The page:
Economy Shrinks -- Here's Why It's Not Bad News ...

A sharp drop in government spending, heavily concentrated in defense, coupled with a decline in inventories caused GDP to shrink at a 0.1 percent rate.

A sharp drop in government spending, heavily concentrated in defense, coupled with a decline in inventories caused GDP to shrink at a 0.1 percent rate in the 4th quarter of 2012. Government spending fell at a 6.6 percent annual rate, driven by a 22.2 percent decline in defense spending, subtracting 1.33 percentage points from the growth rate in the quarter. A $40.3 drop in the rate of inventory accumulation reduced growth by another 1.27 percentage points. Without these factors, GDP would have growth a 2.5 percent annual rate in the quarter.

Pulling out these extraordinary factors, the GDP data were largely in line with prior quarters. Consumption grew at a 2.2 percent annual rate, driven mostly by 13.9 percent growth in durable goods purchases, primarily cars. This number was inflated due to the effects of Sandy, which destroyed many cars, forcing people to buy new ones. Growth in this category will be substantially weaker and possibly negative in the next quarter. On the other side, housing and utilities subtracted 0.47 percentage points from growth in the quarter. This is likely a global warming effect with warmer than normal weather leading to less use of heating in the quarter. (There was a comparable falloff in the 4th quarter of 2011 when we also had unusually warm weather.)

One especially noteworthy item is the continuing slow pace in the growth of spending on health care services, which accounts for almost three quarters of all health care spending. Nominal spending grew at a just a 2.3 percent annual rate in the quarter. Over the last year nominal spending is up by just 1.8 percent, far less than the rate of growth of GDP, and way below the projections from the Congressional Budget Office (CBO). It seems increasingly likely that we are on a slower health care cost trajectory. The deficit picture will look very different when CBO incorporates this slower growth trend into its projections.

Investment rebounded from a weak third quarter in which non- residential investment actually shrank. This quarter it added 0.83 pp to growth, with investment in equipment and software growing at a 12.4 percent rate. Housing continued to be a big positive in the quarter, adding 0.36 percentage points to growth.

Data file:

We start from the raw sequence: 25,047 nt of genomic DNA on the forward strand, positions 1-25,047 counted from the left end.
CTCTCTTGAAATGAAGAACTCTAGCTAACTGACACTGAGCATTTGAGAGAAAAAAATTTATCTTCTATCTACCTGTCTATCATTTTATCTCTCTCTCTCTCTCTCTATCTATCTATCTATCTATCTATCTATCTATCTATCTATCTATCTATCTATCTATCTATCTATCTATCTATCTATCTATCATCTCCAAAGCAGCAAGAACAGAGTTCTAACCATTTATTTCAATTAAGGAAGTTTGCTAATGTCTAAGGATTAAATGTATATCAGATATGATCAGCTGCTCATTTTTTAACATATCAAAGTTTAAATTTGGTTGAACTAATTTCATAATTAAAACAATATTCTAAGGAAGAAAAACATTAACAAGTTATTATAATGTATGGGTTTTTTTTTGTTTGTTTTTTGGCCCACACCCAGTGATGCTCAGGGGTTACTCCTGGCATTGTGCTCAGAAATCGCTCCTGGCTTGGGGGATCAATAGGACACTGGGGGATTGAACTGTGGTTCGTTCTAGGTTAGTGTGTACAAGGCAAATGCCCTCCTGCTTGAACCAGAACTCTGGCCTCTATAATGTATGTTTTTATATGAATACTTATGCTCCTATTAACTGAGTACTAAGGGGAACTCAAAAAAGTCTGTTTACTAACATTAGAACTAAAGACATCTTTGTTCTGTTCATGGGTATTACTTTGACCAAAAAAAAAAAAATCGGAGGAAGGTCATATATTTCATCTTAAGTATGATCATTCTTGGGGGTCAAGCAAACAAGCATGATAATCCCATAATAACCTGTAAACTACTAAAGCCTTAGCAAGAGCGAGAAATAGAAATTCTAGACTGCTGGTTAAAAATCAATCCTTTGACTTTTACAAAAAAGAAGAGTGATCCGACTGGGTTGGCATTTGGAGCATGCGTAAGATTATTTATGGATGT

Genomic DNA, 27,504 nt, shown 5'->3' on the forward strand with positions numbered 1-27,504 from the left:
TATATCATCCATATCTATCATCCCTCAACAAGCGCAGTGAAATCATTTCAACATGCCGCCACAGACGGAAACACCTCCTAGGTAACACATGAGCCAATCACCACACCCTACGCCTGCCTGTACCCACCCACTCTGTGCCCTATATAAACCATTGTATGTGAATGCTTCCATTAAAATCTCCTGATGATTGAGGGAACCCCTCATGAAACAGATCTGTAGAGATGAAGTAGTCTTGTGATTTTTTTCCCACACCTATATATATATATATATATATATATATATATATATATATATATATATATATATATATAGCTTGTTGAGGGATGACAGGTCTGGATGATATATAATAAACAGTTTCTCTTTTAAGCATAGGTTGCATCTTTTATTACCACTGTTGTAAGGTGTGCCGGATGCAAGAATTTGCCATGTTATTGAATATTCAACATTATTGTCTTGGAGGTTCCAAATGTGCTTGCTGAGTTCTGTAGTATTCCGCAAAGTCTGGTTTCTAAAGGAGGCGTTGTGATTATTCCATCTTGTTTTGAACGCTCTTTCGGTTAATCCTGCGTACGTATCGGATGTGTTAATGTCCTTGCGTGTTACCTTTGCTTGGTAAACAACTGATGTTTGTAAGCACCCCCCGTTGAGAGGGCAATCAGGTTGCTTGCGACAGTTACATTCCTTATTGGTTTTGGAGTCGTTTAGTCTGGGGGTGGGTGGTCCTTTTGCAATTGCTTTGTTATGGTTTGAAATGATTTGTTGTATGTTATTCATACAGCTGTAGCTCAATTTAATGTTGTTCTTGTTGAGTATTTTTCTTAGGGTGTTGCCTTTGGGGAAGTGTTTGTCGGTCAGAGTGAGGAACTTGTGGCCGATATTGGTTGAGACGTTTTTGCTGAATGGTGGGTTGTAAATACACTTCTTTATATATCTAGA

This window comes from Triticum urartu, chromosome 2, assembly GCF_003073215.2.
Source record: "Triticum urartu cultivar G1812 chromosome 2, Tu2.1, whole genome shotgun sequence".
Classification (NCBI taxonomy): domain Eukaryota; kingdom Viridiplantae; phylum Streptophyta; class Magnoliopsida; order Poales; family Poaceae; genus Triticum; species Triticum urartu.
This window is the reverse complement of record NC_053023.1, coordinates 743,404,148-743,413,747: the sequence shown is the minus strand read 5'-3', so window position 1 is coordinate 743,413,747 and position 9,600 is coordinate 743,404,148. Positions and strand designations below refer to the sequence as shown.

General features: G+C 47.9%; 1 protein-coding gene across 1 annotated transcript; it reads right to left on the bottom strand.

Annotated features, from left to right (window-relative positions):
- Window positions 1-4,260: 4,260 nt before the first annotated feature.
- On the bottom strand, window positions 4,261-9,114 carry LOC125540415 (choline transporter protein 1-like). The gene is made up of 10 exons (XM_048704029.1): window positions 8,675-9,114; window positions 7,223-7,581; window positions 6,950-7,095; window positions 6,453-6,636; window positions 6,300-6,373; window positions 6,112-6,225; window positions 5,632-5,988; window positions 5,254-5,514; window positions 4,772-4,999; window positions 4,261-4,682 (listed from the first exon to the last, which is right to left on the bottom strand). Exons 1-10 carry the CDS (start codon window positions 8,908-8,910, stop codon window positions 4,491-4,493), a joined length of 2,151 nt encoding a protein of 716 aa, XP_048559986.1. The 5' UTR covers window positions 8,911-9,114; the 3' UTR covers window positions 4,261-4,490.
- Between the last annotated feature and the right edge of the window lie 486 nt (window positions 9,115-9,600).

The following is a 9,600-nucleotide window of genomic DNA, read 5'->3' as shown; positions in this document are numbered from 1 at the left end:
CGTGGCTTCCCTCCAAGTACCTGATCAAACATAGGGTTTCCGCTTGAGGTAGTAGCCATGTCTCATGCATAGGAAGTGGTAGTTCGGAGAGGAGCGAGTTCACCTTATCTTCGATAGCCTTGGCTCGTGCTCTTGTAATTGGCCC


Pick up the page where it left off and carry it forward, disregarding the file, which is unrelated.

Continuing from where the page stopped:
Net exports were a modest drag on growth. While both exports and imports fell in the quarter, the 5.7 percent drop in exports more than offset the positive impact of a 3.2 percent decline in imports. The state and local sector government sector shrank at a 0.7 percent annual rate, knocking 0.08 pp off growth. Non-defense federal spending rose at a 1.4 percent annual rate.

The inflation hawks will be disappointed in this report with the overall price index rising at just a 0.6 percent annual rate. The core CPE rose at a 0.9 percent rate. Insofar as there is any trend in these data it is toward lower inflation.

One interesting item in the report was a $122.9 jump (85.2 percent at an annual rate) in dividend payouts. This was the result of companies deciding to pay out dividends to shareholders in 2012 when a lower tax rate was in effect on high-income taxpayers.

There is little evidence in this report to believe that the economy will diverge sharply from a 2.5- 3.0 percent growth path, except for the impact of the deficit reductions that Congress is considering or already put in place. Higher tax collections from the ending of the payroll tax holiday are likely to knock around 0.5 percentage points from growth. The sequester, or whatever cuts are put in place in lieu of the sequester, are likely to have an even larger impact on growth beginning in the second quarter.

One item worth noting is the GDP report provides zero evidence that "fiscal cliff" concerns had any impact on growth in the quarter. Consumer durable purchases and investment in equipment and software were the two strongest components of GDP. If worries over the fiscal cliff were supposed to cause people to put off purchases, consumers and businesses apparently did not get the memo.

Nominal health care spending rose by just 1.8 percent over the last year.

Dean Baker is a macroeconomist and co-director of the Center for Economic and Policy Research in Washington, DC. He previously worked as a senior economist at the Economic Policy Institute and an assistant professor at Bucknell University.

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